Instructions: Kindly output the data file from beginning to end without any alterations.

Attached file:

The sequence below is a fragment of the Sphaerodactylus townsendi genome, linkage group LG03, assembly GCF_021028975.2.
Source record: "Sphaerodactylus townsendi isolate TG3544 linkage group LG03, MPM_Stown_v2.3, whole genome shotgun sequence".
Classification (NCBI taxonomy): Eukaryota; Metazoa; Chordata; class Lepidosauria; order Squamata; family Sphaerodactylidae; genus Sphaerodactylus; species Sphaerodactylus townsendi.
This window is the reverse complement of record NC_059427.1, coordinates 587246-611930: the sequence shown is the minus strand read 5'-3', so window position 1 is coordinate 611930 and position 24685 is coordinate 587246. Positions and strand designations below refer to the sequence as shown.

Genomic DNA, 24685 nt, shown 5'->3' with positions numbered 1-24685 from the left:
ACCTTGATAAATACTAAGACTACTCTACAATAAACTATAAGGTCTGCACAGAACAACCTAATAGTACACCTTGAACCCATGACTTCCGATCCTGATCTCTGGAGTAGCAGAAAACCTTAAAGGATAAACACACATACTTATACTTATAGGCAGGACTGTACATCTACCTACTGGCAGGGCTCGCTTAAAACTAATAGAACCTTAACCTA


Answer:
The sequence below is a fragment of the Sphaerodactylus townsendi genome, linkage group LG03, assembly GCF_021028975.2.
Source record: "Sphaerodactylus townsendi isolate TG3544 linkage group LG03, MPM_Stown_v2.3, whole genome shotgun sequence".
Classification (NCBI taxonomy): Eukaryota; Metazoa; Chordata; class Lepidosauria; order Squamata; family Sphaerodactylidae; genus Sphaerodactylus; species Sphaerodactylus townsendi.
This window is the reverse complement of record NC_059427.1, coordinates 587246-611930: the sequence shown is the minus strand read 5'-3', so window position 1 is coordinate 611930 and position 24685 is coordinate 587246. Positions and strand designations below refer to the sequence as shown.

Genomic DNA, 24685 nt, shown 5'->3' with positions numbered 1-24685 from the left:
ACCTTGATAAATACTAAGACTACTCTACAATAAACTATAAGGTCTGCACAGAACAACCTAATAGTACACCTTGAACCCATGACTTCCGATCCTGATCTCTGGAGTAGCAGAAAACCTTAAAGGATAAACACACATACTTATACTTATAGGCAGGACTGTACATCTACCTACTGGCAGGGCTCGCTTAAAACTAATAGAACCTTAACCTA